2 December 2002
Hi all, and welcome to Steve and Debs' Africa Bulletin Number 3.
We are writing this bulletin in Bamako, Mali on the 2nd December. We have had an interesting few weeks in Western Sahara, Mauritania and Mali. Highlights include climbing sand dunes in the Sahara, getting lost crossing the border into and out of Mauritania.
After Marrakesh we headed for the coast and then follwed it south into western sahara which is currently disputed territory, although under Moroccan occupation. Heading down the coast we broke the suspension on our rear axle (I call them front, drive and rear). We took the wheels off that axle and put them on the roof - the next day the wheels fell off the left hand side of the drive axle and passed us down the road - exciting!
Passing through Laayoune in the Western Sahara was quite tense as it is mainly military town with lots of soldiers wandering around. When we went off shopping for food at the local market a couple of policemen followed us - we are not sure whether it was to keep an eye on us or to make sure we were safe.
We reached the border with Mauritania after which the road ran out and we got lost. We eventually stumbled onto a police checkpoint outside Nouadhibou where we were reprimanded for not passing through the correct border controls and picked up a guide. We made it to Nouadhibou without further incident (apart from getting the sand-mats out a few times) and stayed there for a couple of days while the axle was patched up as best we could.
Also around this time our camcorder battery charger died and we rapidly exhausted our batteries. Dad is very helpfully arranging to have a couple of replacements sent to us - one should have been waiting for us here in Bamako but DHL seem to have lost it.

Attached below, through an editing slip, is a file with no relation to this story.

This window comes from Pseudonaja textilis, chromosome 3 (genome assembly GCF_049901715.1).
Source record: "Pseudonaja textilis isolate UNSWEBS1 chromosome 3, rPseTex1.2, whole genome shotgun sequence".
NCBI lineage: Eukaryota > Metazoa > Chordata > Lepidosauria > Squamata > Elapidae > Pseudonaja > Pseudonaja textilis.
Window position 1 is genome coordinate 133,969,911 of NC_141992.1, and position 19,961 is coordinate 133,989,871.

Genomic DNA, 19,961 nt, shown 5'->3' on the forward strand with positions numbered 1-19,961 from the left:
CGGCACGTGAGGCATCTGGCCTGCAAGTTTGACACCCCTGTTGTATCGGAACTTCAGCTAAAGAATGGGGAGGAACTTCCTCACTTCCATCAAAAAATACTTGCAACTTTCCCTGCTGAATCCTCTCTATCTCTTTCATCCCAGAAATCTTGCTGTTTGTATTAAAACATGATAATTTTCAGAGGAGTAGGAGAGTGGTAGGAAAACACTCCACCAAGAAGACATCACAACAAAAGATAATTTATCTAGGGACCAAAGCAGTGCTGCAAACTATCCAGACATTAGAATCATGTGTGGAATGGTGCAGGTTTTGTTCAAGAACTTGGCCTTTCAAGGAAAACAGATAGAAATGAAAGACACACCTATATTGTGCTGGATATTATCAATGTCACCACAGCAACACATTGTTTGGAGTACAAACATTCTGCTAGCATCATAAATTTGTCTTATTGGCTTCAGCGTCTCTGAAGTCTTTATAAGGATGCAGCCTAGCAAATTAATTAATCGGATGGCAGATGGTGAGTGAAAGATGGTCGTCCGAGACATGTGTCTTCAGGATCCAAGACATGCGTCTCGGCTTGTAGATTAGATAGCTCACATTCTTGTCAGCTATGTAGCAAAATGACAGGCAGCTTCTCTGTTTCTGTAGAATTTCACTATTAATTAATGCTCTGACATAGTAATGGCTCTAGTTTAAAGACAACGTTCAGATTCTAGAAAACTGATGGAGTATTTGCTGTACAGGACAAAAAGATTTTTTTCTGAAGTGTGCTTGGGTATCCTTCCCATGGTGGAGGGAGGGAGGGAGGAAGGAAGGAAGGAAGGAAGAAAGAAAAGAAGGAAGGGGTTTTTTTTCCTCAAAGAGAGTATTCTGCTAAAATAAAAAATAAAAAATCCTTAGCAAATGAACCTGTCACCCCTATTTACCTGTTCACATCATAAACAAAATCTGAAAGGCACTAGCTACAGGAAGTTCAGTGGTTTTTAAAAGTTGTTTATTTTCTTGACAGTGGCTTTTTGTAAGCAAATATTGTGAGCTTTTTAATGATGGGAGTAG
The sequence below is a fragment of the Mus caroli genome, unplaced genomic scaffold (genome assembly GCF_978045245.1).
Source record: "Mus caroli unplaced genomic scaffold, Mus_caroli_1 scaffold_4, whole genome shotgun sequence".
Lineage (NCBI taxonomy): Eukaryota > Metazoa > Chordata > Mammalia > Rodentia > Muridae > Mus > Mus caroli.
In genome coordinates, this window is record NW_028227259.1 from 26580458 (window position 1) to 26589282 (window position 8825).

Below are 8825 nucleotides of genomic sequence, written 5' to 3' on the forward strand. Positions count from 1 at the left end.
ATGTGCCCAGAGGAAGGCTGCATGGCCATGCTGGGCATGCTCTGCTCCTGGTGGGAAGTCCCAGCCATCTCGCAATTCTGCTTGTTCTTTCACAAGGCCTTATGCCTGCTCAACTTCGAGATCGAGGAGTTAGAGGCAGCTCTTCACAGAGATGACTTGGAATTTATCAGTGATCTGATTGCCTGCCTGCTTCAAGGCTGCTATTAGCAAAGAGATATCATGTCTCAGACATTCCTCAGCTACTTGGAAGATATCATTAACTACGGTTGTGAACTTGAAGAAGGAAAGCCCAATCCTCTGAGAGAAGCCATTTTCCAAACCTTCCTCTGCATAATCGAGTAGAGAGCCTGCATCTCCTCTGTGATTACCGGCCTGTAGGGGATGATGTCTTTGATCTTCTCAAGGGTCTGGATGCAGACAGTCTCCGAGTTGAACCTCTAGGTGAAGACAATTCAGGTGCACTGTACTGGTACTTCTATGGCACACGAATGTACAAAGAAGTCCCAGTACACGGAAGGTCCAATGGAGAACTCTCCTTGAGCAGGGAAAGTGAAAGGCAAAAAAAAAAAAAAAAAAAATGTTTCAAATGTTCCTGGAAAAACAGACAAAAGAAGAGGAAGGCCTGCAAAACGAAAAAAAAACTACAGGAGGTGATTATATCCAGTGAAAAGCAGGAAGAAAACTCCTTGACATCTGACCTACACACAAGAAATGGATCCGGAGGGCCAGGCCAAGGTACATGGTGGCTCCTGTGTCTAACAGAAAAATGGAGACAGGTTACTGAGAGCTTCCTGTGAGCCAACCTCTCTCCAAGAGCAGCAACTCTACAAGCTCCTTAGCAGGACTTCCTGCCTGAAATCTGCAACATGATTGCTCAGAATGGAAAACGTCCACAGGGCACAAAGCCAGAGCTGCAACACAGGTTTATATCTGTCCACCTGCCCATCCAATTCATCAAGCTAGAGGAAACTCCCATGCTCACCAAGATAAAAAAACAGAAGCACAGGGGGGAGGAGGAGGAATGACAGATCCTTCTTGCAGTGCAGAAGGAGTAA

We then headed deep into the Sahara, hoping our guide really knew what he was doing. He managed to get us to the beach at the southern end of the wildlife park, from where we drove down the beach to Nouakchott, the capital of Mauritania. There is not a lot in Noakchott, but as we had been on the road for a month we treated ourselves to a hotel room for a night.
From Nouakchott we went inland, heading for Bamako in Mali. We decided to take the southern route through Kiffa, Kayes and Kita as it is more scenic. Once we left the main roads at Kiffa we slowed down a lot, getting lost a few times and at one stage camping less than 50km from where we had camped the night before. When we crossed the border into Mali the villages changed from collections of tents to collections of round mud huts with thatched roofs. The whole experience is getting more "African" every day.
The last few stops to pick up water in the villages have been great fun. All the locals come out to meet us and get very excited. Some of the girls even bother to put tops on occaisionally - Steve doesn't mind too much though :-) Debs absolutely loves the bright colours that the women wear here; generally with a baby slung on their back.
Most of the recent days travelling have been on tracks rather than roads. Two-Dogs, the driver fro, Bog-Rat which is a 4 wheel drive, says he can't believe that our truck (Priscilla) has made it along some of them.